On the release of the ‘Big Six’, Nkrumah began to indulge in clandestine dealings detrimental to the solidarity of the party. As a result, he was relieved of his post as the general secretary. He formed a new political party by converting the Committee on Youth Organization (CYO) of the UGCC to form the Convention People’s Party (CPP) on the 12th of June 1949.The CPP, which was more radical in its attempt to gain independence, gained popularity over the UGCC as the former embraced all classes of people and its political ideologies were more alluring to the masses. While the UGCC stood for the achievement of independence within the shortest possible time, the CPP, “self-government now”. Again, the CPP owed its popularity and success to Nkrumah’s charismatic authority and the unwavering support of political strategists such as Kojo Botsio, K.A. Gbedema, Dzenkle Dzewu, Kwamina Wellbeck Pobee Biney, Krobo Adusei and Nana Kobina Nketsia IV of Esikadu, Sekondi. The CPP in its radical nature in achieving self-rule led its leaders into prison in 1950. While the leaders of the CPP served their prison sentences, the party won the 1951 election. This led to their release by Sir Charles Arden-Clarke. Nkrumah was made the leader of Government Business and in 1952, the prime minister.

Nkrumah’s assumption of office as the prime minister was a promising step towards independence. It saw the tailoring of the 1954 constitution to suit the people of Gold Coast. Also, for the first time the people of Gold Coast were granted general suffrage as all constituency seats were contested for. This saw the springing up of new political parties to contest in the first election in 1954.This saw the CPP winning 79 of the 104 seats and in the 1956 election, 71 of 104 seats. With this milestone in the life of the people of Gold Coast, self-rule was at hand. However, it was delayed by two developments .First was the advent of the National Liberation Movement (NLM) led by Baffour Osei Akoto to oppose Nkrumah and address the grievances of the Asantes. Second, is the controversial issue of the trusteeship territory of the trans-Volta Togoland. In resolving these outstanding differences, the secretary of states for the colonies, Lennox Boyd, through a diplomatic mediation brought the CPP and the opposition parties to an understanding and advised Nkrumah to table a motion for independence in the new parliament. On 7thFebruary, 1957, a royal assent was granted to the Ghana Independence Act and the country was proclaimed a sovereign independent nation on 6th March 1957.This day also marks the anniversary of the signing of the bond of 1844. The new nation was officially named Ghana (the name of a powerful empire in the Western Sudan in the early days).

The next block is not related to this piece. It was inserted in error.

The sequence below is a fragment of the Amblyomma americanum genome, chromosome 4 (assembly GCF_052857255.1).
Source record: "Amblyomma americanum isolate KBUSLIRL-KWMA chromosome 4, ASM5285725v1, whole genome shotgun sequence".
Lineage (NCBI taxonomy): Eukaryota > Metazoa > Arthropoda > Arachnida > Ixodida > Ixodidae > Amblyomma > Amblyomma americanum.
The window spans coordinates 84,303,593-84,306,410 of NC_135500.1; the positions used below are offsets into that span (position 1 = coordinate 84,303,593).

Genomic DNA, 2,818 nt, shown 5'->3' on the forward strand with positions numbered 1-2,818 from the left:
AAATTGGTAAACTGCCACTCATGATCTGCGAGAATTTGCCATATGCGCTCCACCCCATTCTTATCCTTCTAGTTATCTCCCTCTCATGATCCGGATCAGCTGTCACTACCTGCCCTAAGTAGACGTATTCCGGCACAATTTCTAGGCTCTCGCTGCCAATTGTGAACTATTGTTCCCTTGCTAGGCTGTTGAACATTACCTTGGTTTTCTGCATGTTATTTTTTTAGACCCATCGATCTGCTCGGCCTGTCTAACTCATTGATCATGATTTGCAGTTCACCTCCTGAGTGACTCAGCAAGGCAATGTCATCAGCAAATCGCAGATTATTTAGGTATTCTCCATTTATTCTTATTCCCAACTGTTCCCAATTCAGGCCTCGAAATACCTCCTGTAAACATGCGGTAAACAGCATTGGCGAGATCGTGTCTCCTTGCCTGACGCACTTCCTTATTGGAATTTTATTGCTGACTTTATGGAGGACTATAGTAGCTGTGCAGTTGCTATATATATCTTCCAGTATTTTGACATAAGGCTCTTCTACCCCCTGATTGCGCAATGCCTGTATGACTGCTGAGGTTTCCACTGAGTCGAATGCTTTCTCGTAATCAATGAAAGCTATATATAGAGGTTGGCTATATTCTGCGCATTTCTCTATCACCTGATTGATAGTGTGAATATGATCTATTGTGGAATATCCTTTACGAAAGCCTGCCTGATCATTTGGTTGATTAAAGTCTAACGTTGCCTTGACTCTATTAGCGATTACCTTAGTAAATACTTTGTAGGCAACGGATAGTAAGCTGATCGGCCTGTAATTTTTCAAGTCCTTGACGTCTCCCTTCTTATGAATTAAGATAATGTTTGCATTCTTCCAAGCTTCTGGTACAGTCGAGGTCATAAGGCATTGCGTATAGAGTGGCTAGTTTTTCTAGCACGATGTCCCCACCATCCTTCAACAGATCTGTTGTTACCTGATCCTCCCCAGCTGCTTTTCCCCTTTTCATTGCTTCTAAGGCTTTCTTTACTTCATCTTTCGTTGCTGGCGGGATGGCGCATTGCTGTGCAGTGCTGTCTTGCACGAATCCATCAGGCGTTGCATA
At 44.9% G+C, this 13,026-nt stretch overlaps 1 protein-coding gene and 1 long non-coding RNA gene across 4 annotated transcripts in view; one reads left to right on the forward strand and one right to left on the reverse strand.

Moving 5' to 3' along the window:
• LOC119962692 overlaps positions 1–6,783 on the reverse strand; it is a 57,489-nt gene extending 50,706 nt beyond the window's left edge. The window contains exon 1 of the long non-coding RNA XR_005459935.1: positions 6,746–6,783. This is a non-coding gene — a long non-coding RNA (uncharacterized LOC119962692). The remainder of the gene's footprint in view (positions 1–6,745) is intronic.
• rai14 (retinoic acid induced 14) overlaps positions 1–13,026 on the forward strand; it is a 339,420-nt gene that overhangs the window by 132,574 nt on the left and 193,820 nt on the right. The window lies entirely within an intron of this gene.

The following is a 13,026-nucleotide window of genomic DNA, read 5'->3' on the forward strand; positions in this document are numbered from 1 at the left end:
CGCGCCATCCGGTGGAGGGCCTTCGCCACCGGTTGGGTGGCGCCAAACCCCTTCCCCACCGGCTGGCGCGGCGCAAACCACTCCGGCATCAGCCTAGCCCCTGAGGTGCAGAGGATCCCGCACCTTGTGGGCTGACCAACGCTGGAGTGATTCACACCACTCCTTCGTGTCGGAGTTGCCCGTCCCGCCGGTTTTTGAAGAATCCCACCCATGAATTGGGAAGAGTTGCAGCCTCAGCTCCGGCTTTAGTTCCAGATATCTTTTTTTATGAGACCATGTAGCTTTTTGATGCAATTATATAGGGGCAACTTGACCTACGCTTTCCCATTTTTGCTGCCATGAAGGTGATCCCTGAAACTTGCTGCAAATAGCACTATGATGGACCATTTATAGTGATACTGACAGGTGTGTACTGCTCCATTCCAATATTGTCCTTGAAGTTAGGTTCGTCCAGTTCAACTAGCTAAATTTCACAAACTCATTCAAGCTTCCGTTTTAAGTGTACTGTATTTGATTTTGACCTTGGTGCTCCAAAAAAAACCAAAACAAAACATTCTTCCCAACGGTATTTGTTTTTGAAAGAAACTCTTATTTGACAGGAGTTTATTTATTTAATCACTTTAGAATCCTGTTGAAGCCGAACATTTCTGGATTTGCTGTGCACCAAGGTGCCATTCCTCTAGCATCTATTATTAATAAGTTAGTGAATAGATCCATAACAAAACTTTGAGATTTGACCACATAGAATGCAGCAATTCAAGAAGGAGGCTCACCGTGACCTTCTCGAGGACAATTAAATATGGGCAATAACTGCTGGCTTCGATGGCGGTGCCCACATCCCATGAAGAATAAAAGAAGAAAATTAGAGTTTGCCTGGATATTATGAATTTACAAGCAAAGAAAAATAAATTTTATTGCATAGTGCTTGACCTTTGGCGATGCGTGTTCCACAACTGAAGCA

… I am depending upon the millions of the country, and the chiefs and people to help me reshape the destiny of this country

From the foregoing, one thing seems to stand out, that the independence of Ghana was not granted on a silver platter and as such, as we celebrate this year’s Independence Day, amidst the feasting and bashing, let us, as Ghanaians, be cognizant of our obligations and duties to our mother land, parents and teachers must teach wards/students to take inspiration from the hard work of our forefathers who won us independence and emulate that and “Steadily and consistently… build a better and richer life for our country” Nkrumah.



Kordzo Gadzepkor, Seth. History of Ghana since Pre- History. Accra: Excellent Publishing and Printing, 2005

Obeng, Samuel. Selected  Speeches of Nkrumah. Accra: Afram Publications, 1960

Asirifi, Danquah. Self-Rule in Ghana: Pioneers of the Struggle.  2007.

Kimbe, David. A Political History and Change in Ghana. Accra: University of Ghana Press, 1992.

August 16, 2017